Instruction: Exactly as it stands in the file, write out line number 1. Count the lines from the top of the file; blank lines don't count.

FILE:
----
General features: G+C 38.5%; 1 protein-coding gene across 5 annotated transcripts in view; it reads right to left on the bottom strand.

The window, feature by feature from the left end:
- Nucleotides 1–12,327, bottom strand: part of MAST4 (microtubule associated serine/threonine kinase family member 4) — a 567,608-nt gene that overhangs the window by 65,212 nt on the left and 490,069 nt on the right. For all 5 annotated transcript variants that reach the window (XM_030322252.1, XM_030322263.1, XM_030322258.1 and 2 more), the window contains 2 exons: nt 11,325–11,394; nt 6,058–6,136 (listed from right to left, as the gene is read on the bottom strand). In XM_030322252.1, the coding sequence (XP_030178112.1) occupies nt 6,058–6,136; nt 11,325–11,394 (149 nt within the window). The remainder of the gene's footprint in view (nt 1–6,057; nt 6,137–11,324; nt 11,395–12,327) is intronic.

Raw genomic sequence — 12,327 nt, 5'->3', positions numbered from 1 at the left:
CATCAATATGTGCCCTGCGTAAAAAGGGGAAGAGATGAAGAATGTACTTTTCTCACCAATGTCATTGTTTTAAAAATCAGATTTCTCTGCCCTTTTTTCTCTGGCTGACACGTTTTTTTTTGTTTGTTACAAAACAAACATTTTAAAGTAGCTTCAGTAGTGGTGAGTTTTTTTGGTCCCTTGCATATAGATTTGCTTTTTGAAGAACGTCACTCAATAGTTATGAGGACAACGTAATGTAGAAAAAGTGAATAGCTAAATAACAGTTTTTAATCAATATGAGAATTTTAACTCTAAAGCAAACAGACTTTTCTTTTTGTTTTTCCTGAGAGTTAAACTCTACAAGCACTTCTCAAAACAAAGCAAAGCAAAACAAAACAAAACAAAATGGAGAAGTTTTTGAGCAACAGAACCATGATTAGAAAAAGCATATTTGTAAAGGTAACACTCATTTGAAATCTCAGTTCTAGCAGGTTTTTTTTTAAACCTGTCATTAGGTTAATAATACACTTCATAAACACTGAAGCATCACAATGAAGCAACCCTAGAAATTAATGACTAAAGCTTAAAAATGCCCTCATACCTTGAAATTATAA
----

General features: G+C 38.5%; 1 protein-coding gene across 5 annotated transcripts in view; it reads right to left on the bottom strand.